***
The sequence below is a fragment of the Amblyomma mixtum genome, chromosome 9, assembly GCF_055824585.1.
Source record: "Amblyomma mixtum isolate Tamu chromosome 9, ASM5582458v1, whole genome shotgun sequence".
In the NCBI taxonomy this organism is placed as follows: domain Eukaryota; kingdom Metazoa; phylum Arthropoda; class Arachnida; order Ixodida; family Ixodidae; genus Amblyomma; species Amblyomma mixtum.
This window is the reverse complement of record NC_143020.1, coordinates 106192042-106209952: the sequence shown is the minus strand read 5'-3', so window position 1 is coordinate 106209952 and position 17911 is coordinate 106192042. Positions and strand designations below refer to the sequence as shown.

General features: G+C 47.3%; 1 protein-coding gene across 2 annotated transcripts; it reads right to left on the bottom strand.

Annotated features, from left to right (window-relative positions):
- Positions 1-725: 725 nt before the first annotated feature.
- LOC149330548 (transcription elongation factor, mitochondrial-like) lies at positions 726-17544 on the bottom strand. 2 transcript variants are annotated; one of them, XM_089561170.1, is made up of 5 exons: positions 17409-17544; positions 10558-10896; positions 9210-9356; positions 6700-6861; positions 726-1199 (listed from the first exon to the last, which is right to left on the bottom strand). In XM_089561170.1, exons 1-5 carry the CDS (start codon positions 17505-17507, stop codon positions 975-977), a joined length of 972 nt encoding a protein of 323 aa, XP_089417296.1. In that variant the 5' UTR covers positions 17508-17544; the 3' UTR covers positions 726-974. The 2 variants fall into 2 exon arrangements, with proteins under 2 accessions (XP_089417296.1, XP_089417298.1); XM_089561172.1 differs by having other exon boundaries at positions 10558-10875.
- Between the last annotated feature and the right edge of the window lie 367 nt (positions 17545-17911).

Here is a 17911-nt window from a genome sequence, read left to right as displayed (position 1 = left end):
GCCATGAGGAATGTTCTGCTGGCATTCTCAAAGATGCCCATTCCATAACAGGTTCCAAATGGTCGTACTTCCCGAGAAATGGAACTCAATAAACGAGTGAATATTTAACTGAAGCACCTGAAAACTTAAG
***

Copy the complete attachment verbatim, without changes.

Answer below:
The sequence below is a fragment of the Amblyomma mixtum genome, chromosome 9, assembly GCF_055824585.1.
Source record: "Amblyomma mixtum isolate Tamu chromosome 9, ASM5582458v1, whole genome shotgun sequence".
In the NCBI taxonomy this organism is placed as follows: domain Eukaryota; kingdom Metazoa; phylum Arthropoda; class Arachnida; order Ixodida; family Ixodidae; genus Amblyomma; species Amblyomma mixtum.
This window is the reverse complement of record NC_143020.1, coordinates 106192042-106209952: the sequence shown is the minus strand read 5'-3', so window position 1 is coordinate 106209952 and position 17911 is coordinate 106192042. Positions and strand designations below refer to the sequence as shown.

General features: G+C 47.3%; 1 protein-coding gene across 2 annotated transcripts; it reads right to left on the bottom strand.

Annotated features, from left to right (window-relative positions):
- Positions 1-725: 725 nt before the first annotated feature.
- LOC149330548 (transcription elongation factor, mitochondrial-like) lies at positions 726-17544 on the bottom strand. 2 transcript variants are annotated; one of them, XM_089561170.1, is made up of 5 exons: positions 17409-17544; positions 10558-10896; positions 9210-9356; positions 6700-6861; positions 726-1199 (listed from the first exon to the last, which is right to left on the bottom strand). In XM_089561170.1, exons 1-5 carry the CDS (start codon positions 17505-17507, stop codon positions 975-977), a joined length of 972 nt encoding a protein of 323 aa, XP_089417296.1. In that variant the 5' UTR covers positions 17508-17544; the 3' UTR covers positions 726-974. The 2 variants fall into 2 exon arrangements, with proteins under 2 accessions (XP_089417296.1, XP_089417298.1); XM_089561172.1 differs by having other exon boundaries at positions 10558-10875.
- Between the last annotated feature and the right edge of the window lie 367 nt (positions 17545-17911).

Here is a 17911-nt window from a genome sequence, read left to right as displayed (position 1 = left end):
GCCATGAGGAATGTTCTGCTGGCATTCTCAAAGATGCCCATTCCATAACAGGTTCCAAATGGTCGTACTTCCCGAGAAATGGAACTCAATAAACGAGTGAATATTTAACTGAAGCACCTGAAAACTTAAG